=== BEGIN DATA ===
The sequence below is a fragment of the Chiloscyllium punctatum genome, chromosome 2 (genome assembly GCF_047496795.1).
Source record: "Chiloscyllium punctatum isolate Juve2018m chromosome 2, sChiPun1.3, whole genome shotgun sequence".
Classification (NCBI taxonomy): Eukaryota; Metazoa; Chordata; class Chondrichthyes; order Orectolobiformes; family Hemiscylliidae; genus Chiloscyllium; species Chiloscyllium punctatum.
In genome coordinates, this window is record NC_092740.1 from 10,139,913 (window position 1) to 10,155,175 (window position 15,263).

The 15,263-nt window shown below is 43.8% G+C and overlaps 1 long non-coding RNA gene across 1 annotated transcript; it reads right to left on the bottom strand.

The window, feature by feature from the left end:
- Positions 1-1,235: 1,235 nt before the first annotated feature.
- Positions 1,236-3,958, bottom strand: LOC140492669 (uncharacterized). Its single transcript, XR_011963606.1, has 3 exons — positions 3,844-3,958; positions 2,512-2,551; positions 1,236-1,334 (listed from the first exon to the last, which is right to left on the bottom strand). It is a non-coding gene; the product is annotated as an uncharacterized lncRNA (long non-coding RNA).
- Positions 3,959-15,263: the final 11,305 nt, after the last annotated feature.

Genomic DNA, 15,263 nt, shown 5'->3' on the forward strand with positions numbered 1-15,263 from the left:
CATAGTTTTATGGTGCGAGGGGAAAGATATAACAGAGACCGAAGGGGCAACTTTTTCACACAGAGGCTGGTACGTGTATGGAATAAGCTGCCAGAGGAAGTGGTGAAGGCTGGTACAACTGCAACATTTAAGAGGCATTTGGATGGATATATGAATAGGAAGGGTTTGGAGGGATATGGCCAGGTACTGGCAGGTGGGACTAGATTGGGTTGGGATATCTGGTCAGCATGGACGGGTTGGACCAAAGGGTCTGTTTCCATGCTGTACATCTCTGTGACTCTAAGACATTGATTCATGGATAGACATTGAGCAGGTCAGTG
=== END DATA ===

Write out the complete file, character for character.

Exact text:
The sequence below is a fragment of the Chiloscyllium punctatum genome, chromosome 2 (genome assembly GCF_047496795.1).
Source record: "Chiloscyllium punctatum isolate Juve2018m chromosome 2, sChiPun1.3, whole genome shotgun sequence".
Classification (NCBI taxonomy): Eukaryota; Metazoa; Chordata; class Chondrichthyes; order Orectolobiformes; family Hemiscylliidae; genus Chiloscyllium; species Chiloscyllium punctatum.
In genome coordinates, this window is record NC_092740.1 from 10,139,913 (window position 1) to 10,155,175 (window position 15,263).

The 15,263-nt window shown below is 43.8% G+C and overlaps 1 long non-coding RNA gene across 1 annotated transcript; it reads right to left on the bottom strand.

The window, feature by feature from the left end:
- Positions 1-1,235: 1,235 nt before the first annotated feature.
- Positions 1,236-3,958, bottom strand: LOC140492669 (uncharacterized). Its single transcript, XR_011963606.1, has 3 exons — positions 3,844-3,958; positions 2,512-2,551; positions 1,236-1,334 (listed from the first exon to the last, which is right to left on the bottom strand). It is a non-coding gene; the product is annotated as an uncharacterized lncRNA (long non-coding RNA).
- Positions 3,959-15,263: the final 11,305 nt, after the last annotated feature.

Genomic DNA, 15,263 nt, shown 5'->3' on the forward strand with positions numbered 1-15,263 from the left:
CATAGTTTTATGGTGCGAGGGGAAAGATATAACAGAGACCGAAGGGGCAACTTTTTCACACAGAGGCTGGTACGTGTATGGAATAAGCTGCCAGAGGAAGTGGTGAAGGCTGGTACAACTGCAACATTTAAGAGGCATTTGGATGGATATATGAATAGGAAGGGTTTGGAGGGATATGGCCAGGTACTGGCAGGTGGGACTAGATTGGGTTGGGATATCTGGTCAGCATGGACGGGTTGGACCAAAGGGTCTGTTTCCATGCTGTACATCTCTGTGACTCTAAGACATTGATTCATGGATAGACATTGAGCAGGTCAGTG